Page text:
[0062] Nonradioactive in vitro kinase assay. The nonradioactive in vitro kinase assay was carried out in 96-well. white Proxiplales (PerkinElmer, Boston, Mass.) in a total volume of 100 μl. To determine the levels of ADP generated after GLK kinase reactions, recombinant GLK proteins (2 μg; isolated from either E. coli or baculovirus-infecled Sf9 insect cells) were incubated with 10 μg MPB, and 2 μM ATP in 25 μl kinase buffer at room temperature for 40 min. ADP-Glo™ Reagent (25 μl; Promega) was added. After incubating for 40 min, Kinase Detection Reagent (50 μl) was subsequently added and incubated for 30 min. Luminance intensity was measured by an EnVision multilabel reader (PerkinElmer life Science). To determine the levels of ATP consumed after GLK kinase reactions, recombinant GLK proteins (0.2-1 μg) were incubated with 10 μg MPB, and 2 μM ATP in 25 μl kinase buffer at room temperature for 40 min. ATP-GloIM Reagent (25 μl; Promega) was added incubated for 10 min. Luminance intensity was measured by an En Vision mullilabel reader (PerkinElmer life Science).
[0063] Cell-based assays: Drug screening using stable GLK-transfected cells determined by IL-17A ELISA, or NF-κB activity reporter assays.
[0064] Establish stable GLK-transfected cells. Jurkat cells were transfected with GLK plasmid and P-NF-κB-Luc-hygromycin plasmid using Neon Transfection System (Invilrogen Corporation). To select stable GLK-transfected cells, GLK-transfected cells were cultured in RPMI-1640 containing neomycin at least for 2 weeks.
[0065] IL-17A enzyme-linked immunosorbent assay (ELISA). Stable GLK-transfected Jurkat cells (106 per well in 96-well dish) were incubated in RPMI medium (200 μl) for 72 h. The levels of IL-17A in the supernatanls were determined by human IL-17A ELISA (PeproTech).
[0066] NF-κB activity of luciferase reporter assay. 106 stable GLK-transfected Jurkat cells were resuspended in 60 μl RPMI medium plus 60 μl lysis/Luciferase buffers (Promega). Data represent the mean of firefly-luciferase activity with S.D. error bar.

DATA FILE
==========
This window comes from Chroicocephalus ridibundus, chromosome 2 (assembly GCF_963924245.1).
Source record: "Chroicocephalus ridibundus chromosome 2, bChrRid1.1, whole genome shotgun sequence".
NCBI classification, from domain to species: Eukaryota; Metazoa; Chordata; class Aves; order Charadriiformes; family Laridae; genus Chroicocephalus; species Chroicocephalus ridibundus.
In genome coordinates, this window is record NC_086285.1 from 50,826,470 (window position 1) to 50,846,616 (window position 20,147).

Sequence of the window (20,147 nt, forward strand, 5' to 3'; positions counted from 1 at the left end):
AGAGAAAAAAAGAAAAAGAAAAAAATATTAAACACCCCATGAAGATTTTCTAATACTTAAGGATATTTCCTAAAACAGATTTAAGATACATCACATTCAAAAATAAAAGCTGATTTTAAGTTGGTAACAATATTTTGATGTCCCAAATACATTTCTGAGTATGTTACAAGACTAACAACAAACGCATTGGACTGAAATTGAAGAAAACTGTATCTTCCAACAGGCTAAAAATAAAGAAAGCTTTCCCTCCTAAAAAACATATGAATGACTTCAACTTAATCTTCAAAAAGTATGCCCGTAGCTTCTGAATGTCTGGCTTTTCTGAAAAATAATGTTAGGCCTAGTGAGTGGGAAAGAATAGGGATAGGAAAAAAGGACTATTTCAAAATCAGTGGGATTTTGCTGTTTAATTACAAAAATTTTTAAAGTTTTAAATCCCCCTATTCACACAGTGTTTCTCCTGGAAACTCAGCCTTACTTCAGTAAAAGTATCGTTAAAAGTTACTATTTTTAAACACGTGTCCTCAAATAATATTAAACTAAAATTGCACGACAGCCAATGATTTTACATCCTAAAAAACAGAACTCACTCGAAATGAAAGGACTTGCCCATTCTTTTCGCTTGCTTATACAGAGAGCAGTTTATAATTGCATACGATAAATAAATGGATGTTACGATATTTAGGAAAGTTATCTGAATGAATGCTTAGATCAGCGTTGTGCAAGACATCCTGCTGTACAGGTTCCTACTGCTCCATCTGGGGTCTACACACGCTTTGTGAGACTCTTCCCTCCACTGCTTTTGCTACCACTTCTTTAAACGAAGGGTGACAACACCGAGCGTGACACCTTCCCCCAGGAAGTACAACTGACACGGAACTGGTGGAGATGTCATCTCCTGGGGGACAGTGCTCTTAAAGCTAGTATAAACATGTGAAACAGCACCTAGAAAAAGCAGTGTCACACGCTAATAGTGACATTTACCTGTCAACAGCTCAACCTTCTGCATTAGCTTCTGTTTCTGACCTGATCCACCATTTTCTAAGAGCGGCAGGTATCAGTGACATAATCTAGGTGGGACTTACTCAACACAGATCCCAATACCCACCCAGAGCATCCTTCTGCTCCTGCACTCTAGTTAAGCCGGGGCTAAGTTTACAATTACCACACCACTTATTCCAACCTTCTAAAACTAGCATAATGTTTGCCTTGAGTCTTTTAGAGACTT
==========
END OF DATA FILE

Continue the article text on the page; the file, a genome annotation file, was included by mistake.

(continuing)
[0067] Transwell migration and invasion assay. Transwell migration assays were used 1×105 cells plated in a non-coaled top chamber (24-well insert; pore size 8 μm; Corning Costar) and cultured for 16 h. Invasion assays were used 1×105 cells onto the Mairigel-coated lop chamber (BD Bioscience) and incubated for 24-48 h. Scrape off noninvaded cells that remained on the upper side of the transwell with a cotton swab. Cells on the lower side of the insert filler were quickly fixed by 4% paraformaldehyde for 10 min and then stained with 1% crystal violet for 20 min. Count the number of the cells on the lower side of the filter under a light microscope. Results are expressed as a number of migrating or invasive cells per ten fields.
[0068] Wound healing assay (cell migration). Human lung carcinoma H1299 cells are transfected with vector (empty without transgene), pClneo-GLK (plasmid with GLK transgene), or shRNA-GLK (plasmid with shRNA of GLK transgene). These cell monolayers should be absolutely confluent. Two parallel scratch wounds are made with a p200 pipette tip. The wounds are observed using phase contrast microscopy. Images are taken at regular intervals over the course of 0-24 h of both areas flanking the intersections of the wound:

Protein-Protein Interaction Assays: Fluorescence Resonance Energy Transfer (FRET) Assays and Amplified Luminescent Proximity Homogeneous Assays (ALPHA; PerkinElmer).

[0069] Fluorescence resonance energy transfer (FRET) assays. HEK293T cells were transfected with CFP-GLK and YFP-PKC-θ plasmids, and the fluorescence intensities were determined using EnSpire 2300 Multilabel Reader (Perkin Elmer) 24 h later. The CFP was excited at 432 nm; the resulting fluorescence intensity emitted at 485 nm was measured. The YFP was excited at 485 nm; the resulting fluorescence intensity emitted at 540 nm was measured. The FRET signal was excited at 432 nm; the resulting fluorescence intensity emitted at 540 nm was measured.